Attorney General Jeff Sessions to rescind marijuana policy

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California Insurance Commissioner Dave Jones is not happy with U.S. Attorney General Sessions' recent marijuana enforcement memo rescinding Obama administration guidance that enabled states to legalize marijuana without federal intervention.

Sillitoe said he doesn't expect prosecutors to start banging down his doors. "It's probably going to make people a little bit more cautious and it's going to cause some fights, but I think this is sort of the last fight that the prohibitionists may be putting up".

While many states have decriminalized or legalized marijuana use, the drug is still illegal under federal law, creating a conflict between federal and state law.

"The 10th Amendment says what it says", he said, noting that as a conservative he's been able to appeal to other Republicans on states' rights grounds alone.

Seems like we've all just got to ask ourselves.what would Snoop Dogg do?

"This is a direct betrayal of President Trump's campaign promise, which he made in Colorado", Kopel told TAC on Thursday.

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And we want to fix that. "We feel emboldened in this moment to stand together in a thick, black line". In a statement Sunday, the advocates say they were inspired by the Time's Up initiative.

Sessions' new memo does not explicitly set forth how prosecutors should treat medical marijuana, though a senior Justice official explained that prosecutors wouldn't do anything contrary to any current federal law.

Medical marijuana is safe.for now.

"We really need Congress to take action so that Sessions no longer has the authority to decide whether or not the federal government should interfere in state level marijuana laws", said Matt Schweich, MPP interim executive director.

Recreational marijuana just became legal in California earlier this week, and it already looks like things might be going up in smoke.

According to Brown Oregon's marijuana industry has created over 19,000 jobs since it was legalized in 2015.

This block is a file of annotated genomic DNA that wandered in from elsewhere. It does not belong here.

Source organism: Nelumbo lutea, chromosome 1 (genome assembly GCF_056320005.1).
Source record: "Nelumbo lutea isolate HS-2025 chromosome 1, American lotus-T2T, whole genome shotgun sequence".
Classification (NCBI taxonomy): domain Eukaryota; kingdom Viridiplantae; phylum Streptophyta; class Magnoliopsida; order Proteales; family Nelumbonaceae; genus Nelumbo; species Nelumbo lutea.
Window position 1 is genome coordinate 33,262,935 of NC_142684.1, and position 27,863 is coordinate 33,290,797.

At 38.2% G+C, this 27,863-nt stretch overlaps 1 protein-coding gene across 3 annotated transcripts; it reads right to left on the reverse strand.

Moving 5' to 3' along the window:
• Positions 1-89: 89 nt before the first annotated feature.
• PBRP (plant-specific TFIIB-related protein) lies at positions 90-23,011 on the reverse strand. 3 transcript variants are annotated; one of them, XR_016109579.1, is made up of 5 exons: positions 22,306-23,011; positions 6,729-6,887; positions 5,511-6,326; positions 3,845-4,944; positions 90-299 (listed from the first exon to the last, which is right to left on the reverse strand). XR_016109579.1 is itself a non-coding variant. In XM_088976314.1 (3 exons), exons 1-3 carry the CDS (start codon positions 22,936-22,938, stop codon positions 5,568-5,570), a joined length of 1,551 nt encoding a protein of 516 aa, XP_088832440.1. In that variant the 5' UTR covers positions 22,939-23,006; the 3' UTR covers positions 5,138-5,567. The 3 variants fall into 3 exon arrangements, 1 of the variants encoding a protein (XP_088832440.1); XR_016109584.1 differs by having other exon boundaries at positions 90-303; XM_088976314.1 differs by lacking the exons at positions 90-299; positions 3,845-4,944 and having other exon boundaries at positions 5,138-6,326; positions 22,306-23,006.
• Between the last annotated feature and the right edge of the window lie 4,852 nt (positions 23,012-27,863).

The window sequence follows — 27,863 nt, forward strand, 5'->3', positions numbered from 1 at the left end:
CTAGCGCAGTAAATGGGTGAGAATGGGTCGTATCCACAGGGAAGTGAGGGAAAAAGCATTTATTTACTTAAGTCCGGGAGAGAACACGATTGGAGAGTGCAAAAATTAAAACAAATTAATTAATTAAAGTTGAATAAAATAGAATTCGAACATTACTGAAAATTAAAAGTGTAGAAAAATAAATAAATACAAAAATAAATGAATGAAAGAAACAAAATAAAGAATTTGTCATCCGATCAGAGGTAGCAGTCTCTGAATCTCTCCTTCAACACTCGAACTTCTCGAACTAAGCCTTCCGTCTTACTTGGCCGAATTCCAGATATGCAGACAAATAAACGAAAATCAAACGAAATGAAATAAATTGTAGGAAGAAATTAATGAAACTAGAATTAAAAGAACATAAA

Most state and local officials are waiting to see what happens next, if anything.

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Alex Levine, one of the owners of Green Dragon Cannabis Co., said that like much of marijuana industry, his company has kept a close eye on Sessions and what he may have planned for legal pot.

The Cole memorandum states, "The department's guidance in this memorandum rests on its expectation that states and local governments that have enacted laws authorizing marijuana-related conduct will implement strong and effective regulatory and enforcement systems that will address the threat that those state laws could pose to public safety, public health and other law enforcement interests".

But at Green Dragon, Levine said the move won't cause any changes and they won't slow growth plans or scale back any operations. His legislation has support on both sides of the aisle, he insists, but members who oppose it have kept it from coming to a floor vote.

But since taking office and appointing Sessions as Attorney General, Trump's been silent on the issue of marijuana.

The industry's economic contributions means it would be hard to do away with, he said.

Former Republican Maryland state delegate Don Murphy, who now works in conservative outreach for the Marijuana Policy Project, said the AG's move, presumably sanctioned by Trump, is odd considering the populist wave in favor of decriminalizing marijuana across the country-not only in blue states, but places like Arkansas, the first Bible Belt state to legalize medical marijuana, and with 53 percent of the vote.

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